Model Role Details

Ismail Al Faruqi

Ismail Al Faruqi

Sector : Academic Figures , Professors

Personal Info

  • Country of residence : Palestine
  • Gender : Male
  • Born in : 1921
  • Age : 96
  • Curriculum vitae :

Information

Isma'il Raji al-Faruqi (January 1, 1921 – May 27, 1986) was a Palestinian-American philosopher, widely recognised by his peers as an authority on Islam and comparative religion. He spent several years at Al-Azhar University in Cairo, then taught at several universities in North America, including McGill University in Montreal. He was Professor of Religion at Temple University, where he founded and chaired the Islamic Studies program. Al-Faruqi was also the founder of the International Institute of Islamic Thought. He wrote over 100 articles for various scholarly journals and magazines in addition to 25 books, of the most notable being Christian Ethics: A Historical and Systematic Analysis of Its Dominant Ideas. He also established the Islamic Studies Group of the American Academy of Religion and chaired it for ten years. He served as the vice-president of the Inter-Religious Peace Colloquium, The Muslim-Jewish-Christian Conference and as the president of the American Islamic College in Chicago.

Al-Faruqi was born in Jaffa, in British-mandate Palestine. His father, 'Abd al-Huda al-Faruqi, was an Islamic judge (qadi) and a religious man well-versed in Islamic scholarship. Faruqi received his religious education at home from his father and in the local mosque. He began to attend the French Dominican College Des Frères (St. Joseph) in 1936.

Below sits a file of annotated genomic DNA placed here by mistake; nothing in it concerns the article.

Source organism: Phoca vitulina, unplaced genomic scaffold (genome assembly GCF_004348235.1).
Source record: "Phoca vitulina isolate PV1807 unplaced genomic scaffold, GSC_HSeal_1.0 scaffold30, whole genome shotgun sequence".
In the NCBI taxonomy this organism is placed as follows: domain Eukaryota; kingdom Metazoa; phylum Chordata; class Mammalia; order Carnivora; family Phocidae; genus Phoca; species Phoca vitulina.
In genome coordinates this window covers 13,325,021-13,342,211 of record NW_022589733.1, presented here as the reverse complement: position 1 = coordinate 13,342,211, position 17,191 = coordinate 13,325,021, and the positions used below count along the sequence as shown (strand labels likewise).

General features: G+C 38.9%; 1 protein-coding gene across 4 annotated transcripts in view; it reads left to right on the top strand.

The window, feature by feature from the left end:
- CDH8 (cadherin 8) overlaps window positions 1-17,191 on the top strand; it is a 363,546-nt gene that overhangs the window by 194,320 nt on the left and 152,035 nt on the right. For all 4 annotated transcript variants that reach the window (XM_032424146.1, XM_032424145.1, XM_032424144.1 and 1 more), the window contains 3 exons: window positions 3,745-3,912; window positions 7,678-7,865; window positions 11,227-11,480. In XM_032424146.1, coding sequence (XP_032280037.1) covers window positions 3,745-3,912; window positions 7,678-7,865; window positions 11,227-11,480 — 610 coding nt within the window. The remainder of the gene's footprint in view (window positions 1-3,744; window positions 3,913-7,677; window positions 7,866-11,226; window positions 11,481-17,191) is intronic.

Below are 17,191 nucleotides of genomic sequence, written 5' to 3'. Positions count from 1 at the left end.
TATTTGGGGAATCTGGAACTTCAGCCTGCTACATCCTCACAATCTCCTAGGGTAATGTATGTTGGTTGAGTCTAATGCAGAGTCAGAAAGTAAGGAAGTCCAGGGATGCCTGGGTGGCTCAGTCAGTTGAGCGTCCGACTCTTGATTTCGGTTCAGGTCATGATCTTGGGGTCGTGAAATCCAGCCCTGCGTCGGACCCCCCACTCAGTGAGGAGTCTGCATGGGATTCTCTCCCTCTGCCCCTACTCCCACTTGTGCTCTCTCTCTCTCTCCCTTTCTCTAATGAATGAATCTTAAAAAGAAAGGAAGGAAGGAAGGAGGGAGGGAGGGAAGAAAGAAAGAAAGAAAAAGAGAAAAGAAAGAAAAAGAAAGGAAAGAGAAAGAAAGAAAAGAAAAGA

His first appointment was as a registrar of cooperative societies (1942) under the British Mandate government in Jerusalem, which appointed him in 1945 the district governor of Galilee. Subsequent to the partition plan of Palestine, and the creation of the independent Jewish state of Israel in 1948, al-Faruqi at first emigrated to Beirut, Lebanon, where he studied at the American University of Beirut, then enrolled the next year at Indiana University's Graduate School of Arts and Sciences, obtaining his M.A. in philosophy in 1949. He was then accepted for entry into Harvard University's department of philosophy and was awarded his second M.A. in philosophy there in March 1951, with a thesis entitled Justifying the Good: Metaphysics and Epistemology of Value (1952). His dissertation was deeply influenced by the phenomenology of Max Scheler (1874–1928), particularly the latter's notion of axiological intuitionism. Al-Faruqi argued that Scheler's axiological intuitionism privileged feeling as knowing, thus recognizing the logic of the heart as an a priori emotional intuition of value. Such recognition could justify carving out a conceptual as well as practical space for the emergence of a critique of post-Enlightenment Reason from the standpoint of a non-Western philosopher. However, he decided to return to Indiana University; he submitted his thesis to the Department of Philosophy and received his PhD in September 1952. By then he had a background in classical philosophy and the developing thought of the western tradition. In the beginning of 1953, he and his wife were in Syria. He then moved to Egypt, where he studied at Al-Azhar University (1954–1958) and viewed as similar to acquiring another Ph.D.

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